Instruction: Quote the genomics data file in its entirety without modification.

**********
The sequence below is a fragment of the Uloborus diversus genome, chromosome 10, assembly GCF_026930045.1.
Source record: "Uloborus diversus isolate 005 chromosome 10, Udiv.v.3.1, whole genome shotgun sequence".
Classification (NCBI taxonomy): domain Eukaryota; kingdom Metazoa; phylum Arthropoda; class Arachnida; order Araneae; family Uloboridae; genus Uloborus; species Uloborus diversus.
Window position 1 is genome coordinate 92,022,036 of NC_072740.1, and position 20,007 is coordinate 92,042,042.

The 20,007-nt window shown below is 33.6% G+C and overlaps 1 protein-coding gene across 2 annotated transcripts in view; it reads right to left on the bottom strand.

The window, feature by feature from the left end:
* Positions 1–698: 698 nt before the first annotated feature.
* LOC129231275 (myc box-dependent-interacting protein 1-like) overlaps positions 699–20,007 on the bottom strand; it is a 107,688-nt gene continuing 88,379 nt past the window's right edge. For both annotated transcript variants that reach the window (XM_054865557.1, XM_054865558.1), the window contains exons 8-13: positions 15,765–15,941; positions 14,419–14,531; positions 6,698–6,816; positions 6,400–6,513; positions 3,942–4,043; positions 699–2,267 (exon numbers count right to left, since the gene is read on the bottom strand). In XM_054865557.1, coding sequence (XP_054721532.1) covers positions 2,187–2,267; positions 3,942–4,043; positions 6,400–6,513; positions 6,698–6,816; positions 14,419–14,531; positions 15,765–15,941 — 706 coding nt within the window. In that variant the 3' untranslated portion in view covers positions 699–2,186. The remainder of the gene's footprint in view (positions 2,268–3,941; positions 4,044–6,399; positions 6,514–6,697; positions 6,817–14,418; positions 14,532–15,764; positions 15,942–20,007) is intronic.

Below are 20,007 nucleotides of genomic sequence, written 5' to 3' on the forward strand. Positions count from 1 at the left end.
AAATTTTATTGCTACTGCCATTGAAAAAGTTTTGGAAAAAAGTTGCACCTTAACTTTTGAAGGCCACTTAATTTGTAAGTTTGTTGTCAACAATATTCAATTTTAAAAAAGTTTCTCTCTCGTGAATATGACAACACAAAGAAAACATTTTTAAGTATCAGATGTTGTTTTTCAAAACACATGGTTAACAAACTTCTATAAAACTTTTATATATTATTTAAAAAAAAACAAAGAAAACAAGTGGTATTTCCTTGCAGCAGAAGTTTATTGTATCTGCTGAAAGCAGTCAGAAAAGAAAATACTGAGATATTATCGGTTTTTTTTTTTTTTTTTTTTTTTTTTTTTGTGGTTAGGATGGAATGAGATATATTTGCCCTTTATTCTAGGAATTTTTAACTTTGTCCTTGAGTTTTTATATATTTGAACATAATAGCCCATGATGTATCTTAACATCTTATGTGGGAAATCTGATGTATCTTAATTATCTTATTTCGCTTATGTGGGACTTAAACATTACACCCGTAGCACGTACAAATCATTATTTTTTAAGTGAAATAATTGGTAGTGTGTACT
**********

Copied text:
The sequence below is a fragment of the Uloborus diversus genome, chromosome 10, assembly GCF_026930045.1.
Source record: "Uloborus diversus isolate 005 chromosome 10, Udiv.v.3.1, whole genome shotgun sequence".
Classification (NCBI taxonomy): domain Eukaryota; kingdom Metazoa; phylum Arthropoda; class Arachnida; order Araneae; family Uloboridae; genus Uloborus; species Uloborus diversus.
Window position 1 is genome coordinate 92,022,036 of NC_072740.1, and position 20,007 is coordinate 92,042,042.

The 20,007-nt window shown below is 33.6% G+C and overlaps 1 protein-coding gene across 2 annotated transcripts in view; it reads right to left on the bottom strand.

The window, feature by feature from the left end:
* Positions 1–698: 698 nt before the first annotated feature.
* LOC129231275 (myc box-dependent-interacting protein 1-like) overlaps positions 699–20,007 on the bottom strand; it is a 107,688-nt gene continuing 88,379 nt past the window's right edge. For both annotated transcript variants that reach the window (XM_054865557.1, XM_054865558.1), the window contains exons 8-13: positions 15,765–15,941; positions 14,419–14,531; positions 6,698–6,816; positions 6,400–6,513; positions 3,942–4,043; positions 699–2,267 (exon numbers count right to left, since the gene is read on the bottom strand). In XM_054865557.1, coding sequence (XP_054721532.1) covers positions 2,187–2,267; positions 3,942–4,043; positions 6,400–6,513; positions 6,698–6,816; positions 14,419–14,531; positions 15,765–15,941 — 706 coding nt within the window. In that variant the 3' untranslated portion in view covers positions 699–2,186. The remainder of the gene's footprint in view (positions 2,268–3,941; positions 4,044–6,399; positions 6,514–6,697; positions 6,817–14,418; positions 14,532–15,764; positions 15,942–20,007) is intronic.

Below are 20,007 nucleotides of genomic sequence, written 5' to 3' on the forward strand. Positions count from 1 at the left end.
AAATTTTATTGCTACTGCCATTGAAAAAGTTTTGGAAAAAAGTTGCACCTTAACTTTTGAAGGCCACTTAATTTGTAAGTTTGTTGTCAACAATATTCAATTTTAAAAAAGTTTCTCTCTCGTGAATATGACAACACAAAGAAAACATTTTTAAGTATCAGATGTTGTTTTTCAAAACACATGGTTAACAAACTTCTATAAAACTTTTATATATTATTTAAAAAAAAACAAAGAAAACAAGTGGTATTTCCTTGCAGCAGAAGTTTATTGTATCTGCTGAAAGCAGTCAGAAAAGAAAATACTGAGATATTATCGGTTTTTTTTTTTTTTTTTTTTTTTTTTTTTGTGGTTAGGATGGAATGAGATATATTTGCCCTTTATTCTAGGAATTTTTAACTTTGTCCTTGAGTTTTTATATATTTGAACATAATAGCCCATGATGTATCTTAACATCTTATGTGGGAAATCTGATGTATCTTAATTATCTTATTTCGCTTATGTGGGACTTAAACATTACACCCGTAGCACGTACAAATCATTATTTTTTAAGTGAAATAATTGGTAGTGTGTACT